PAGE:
BE IT RESOLVED, That the Committee on the Judiciary be, and they are hereby, authorized to inquire into the official conduct of Andrew Johnson, Vice President of the United States, discharging the powers and duties of the office of President of the United States, and to report to this House, whether, in their opinion, the said Andrew Johnson, while in said office, has been guilty of acts which are designed or calculated to overthrow, subvert, or corrupt the Government of the United States, or any department or office thereof; and whether the said Andrew Johnson has been guilty of any act, or has conspired with others to do acts, which, in contemplation of the Constitution, are high crimes and misdemeanors, requiring the interposition of the constitutional power of this House; and that said committee have power to send for persons and papers, and to administer the customary oath to witnesses.
The question was taken on agreeing to the Resolution; and it was decided in the affirmative—yeas 107, nays 39, not voting 45.
On the 2nd of March, 1867, the subject of impeachment again came up in the House, and the following proceedings were had:
Mr. Wilson, of Iowa, (Rep.)—I am directed by the Committee on the Judiciary to present a report relative to the official conduct of the President of the United States.
Mr. Eldridge, (Dem.)—Mr. Speaker, I wish to raise a question of order: I see by the clock that it is almost three o’clock in the morning; and I believe this is the Sabbath day. I think we should not do any more business tonight, except it be business of necessity or charity.
The Speaker.—This, in parliamentary view, is Saturday. The clerk will read the report submitted by the gentleman from Iowa.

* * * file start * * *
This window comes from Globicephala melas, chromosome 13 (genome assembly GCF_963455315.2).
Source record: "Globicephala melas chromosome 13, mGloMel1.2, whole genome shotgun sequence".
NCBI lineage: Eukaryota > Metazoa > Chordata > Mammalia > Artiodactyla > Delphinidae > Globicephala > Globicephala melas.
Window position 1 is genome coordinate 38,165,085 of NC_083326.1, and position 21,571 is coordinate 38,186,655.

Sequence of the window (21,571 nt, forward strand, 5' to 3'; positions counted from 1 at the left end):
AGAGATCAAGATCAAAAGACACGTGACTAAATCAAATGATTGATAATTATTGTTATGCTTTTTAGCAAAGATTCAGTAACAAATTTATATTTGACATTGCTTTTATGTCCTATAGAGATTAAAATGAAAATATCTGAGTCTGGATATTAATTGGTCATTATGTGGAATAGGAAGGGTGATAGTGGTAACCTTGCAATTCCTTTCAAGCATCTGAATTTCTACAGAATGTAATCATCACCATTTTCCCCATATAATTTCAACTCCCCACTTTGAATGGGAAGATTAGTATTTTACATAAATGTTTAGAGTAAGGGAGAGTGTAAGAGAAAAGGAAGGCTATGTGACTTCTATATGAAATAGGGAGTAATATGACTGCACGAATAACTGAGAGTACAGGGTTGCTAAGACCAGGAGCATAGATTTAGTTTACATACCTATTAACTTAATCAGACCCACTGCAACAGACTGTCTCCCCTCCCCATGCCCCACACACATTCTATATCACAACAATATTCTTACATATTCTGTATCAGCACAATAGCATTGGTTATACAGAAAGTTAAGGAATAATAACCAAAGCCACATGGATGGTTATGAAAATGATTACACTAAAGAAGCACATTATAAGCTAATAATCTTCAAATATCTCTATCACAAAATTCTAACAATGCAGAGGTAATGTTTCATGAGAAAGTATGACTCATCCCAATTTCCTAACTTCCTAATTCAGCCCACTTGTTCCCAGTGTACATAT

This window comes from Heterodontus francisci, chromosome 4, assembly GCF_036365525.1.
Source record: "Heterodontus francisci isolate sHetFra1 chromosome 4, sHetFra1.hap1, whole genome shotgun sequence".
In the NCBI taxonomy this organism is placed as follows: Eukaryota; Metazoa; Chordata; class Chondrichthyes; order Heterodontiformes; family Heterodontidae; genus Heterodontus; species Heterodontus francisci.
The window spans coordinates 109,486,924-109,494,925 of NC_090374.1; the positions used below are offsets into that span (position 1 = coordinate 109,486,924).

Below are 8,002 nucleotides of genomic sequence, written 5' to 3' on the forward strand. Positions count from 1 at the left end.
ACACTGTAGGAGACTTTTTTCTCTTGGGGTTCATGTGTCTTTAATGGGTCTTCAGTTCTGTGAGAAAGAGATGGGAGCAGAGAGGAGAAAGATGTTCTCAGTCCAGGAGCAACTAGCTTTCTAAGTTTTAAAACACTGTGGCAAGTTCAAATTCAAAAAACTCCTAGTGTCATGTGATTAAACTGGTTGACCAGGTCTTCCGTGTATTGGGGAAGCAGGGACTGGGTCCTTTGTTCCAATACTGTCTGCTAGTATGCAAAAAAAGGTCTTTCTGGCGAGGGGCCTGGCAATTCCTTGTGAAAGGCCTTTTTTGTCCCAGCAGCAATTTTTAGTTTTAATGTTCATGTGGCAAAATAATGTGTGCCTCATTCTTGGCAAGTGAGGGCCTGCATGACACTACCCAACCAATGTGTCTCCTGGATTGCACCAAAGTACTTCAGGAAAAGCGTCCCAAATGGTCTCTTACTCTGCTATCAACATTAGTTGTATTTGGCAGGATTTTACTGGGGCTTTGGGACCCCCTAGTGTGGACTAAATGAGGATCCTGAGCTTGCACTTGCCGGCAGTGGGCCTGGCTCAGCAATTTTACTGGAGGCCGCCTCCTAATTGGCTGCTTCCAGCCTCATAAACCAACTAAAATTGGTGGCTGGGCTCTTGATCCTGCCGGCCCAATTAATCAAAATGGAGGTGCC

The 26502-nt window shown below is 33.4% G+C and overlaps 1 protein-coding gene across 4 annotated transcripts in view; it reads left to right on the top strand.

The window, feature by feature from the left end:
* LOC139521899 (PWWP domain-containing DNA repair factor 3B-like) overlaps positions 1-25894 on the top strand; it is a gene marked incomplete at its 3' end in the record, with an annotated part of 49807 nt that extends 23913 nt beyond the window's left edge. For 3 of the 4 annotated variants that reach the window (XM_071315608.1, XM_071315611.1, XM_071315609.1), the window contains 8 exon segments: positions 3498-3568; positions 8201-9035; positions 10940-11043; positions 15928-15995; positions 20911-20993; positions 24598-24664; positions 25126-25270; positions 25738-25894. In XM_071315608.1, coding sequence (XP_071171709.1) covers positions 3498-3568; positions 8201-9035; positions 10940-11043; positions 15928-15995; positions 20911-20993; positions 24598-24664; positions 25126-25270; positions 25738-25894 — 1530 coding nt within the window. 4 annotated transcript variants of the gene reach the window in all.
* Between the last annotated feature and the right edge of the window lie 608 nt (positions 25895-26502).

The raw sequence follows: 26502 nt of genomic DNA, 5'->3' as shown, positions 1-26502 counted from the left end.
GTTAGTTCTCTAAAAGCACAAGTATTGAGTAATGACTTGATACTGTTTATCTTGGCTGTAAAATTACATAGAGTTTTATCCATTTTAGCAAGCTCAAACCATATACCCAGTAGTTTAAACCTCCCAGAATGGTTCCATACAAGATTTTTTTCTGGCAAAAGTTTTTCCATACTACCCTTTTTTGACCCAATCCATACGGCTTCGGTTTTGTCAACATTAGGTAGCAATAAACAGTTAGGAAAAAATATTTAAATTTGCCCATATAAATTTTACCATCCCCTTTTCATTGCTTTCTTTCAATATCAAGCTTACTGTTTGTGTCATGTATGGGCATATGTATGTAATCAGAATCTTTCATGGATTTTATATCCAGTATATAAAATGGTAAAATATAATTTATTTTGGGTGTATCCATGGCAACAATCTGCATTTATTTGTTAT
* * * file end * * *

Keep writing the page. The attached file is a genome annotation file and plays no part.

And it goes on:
The clerk read as follows:
The Committee on the Judiciary, charged by the House with examination of certain allegations, of high crimes and misdemeanors against the President of the United States, submit the following report:
On the 7th day of January, 1867, the House, on the motion of the Hon. James M. Ashley, a Representative from the State of Ohio, adopted the following preamble and resolutions, to-wit:
The duty imposed upon this committee by this action of the House, was of the highest and gravest character. No committee during the entire history of the Government, has ever been charged with a more important trust. The responsibility which it imposed was of oppressive weight, and of a most unpleasant nature. Gladly would the committee have escaped from the arduous labor imposed upon it by the Resolution of the House; but once imposed, prompt, deliberate, and faithful action, with a view to correct results, became its duty, and to this end it has directed its efforts.
Soon after the adoption of the Resolution by the House, Hon. James M. Ashley communicated to the committee, in support of his charges against the President of the United States, such facts as were in his possession, and the investigation was proceeded with, and has been continued almost without, a day’s interruption. A large number of witnesses have been examined, many documents collected, and everything done which could be done to reach a conclusion of the case. But the investigation covers a broad field, embraces many novel, interesting, and important questions, and involves a multitude of facts, while most of the witnesses are distant from the Capital, owing to which the committee, in view of the magnitude of the interests involved in its action, have not been able to conclude its labors, and is not therefore prepared to submit a definite and final report. If the investigation had even approached completeness, the committee would not feel authorized to present the result of the House at this late period of the session, unless the charges had been so entirely negative as to admit of no discussion, which, in the opinion of the committee, is not the case.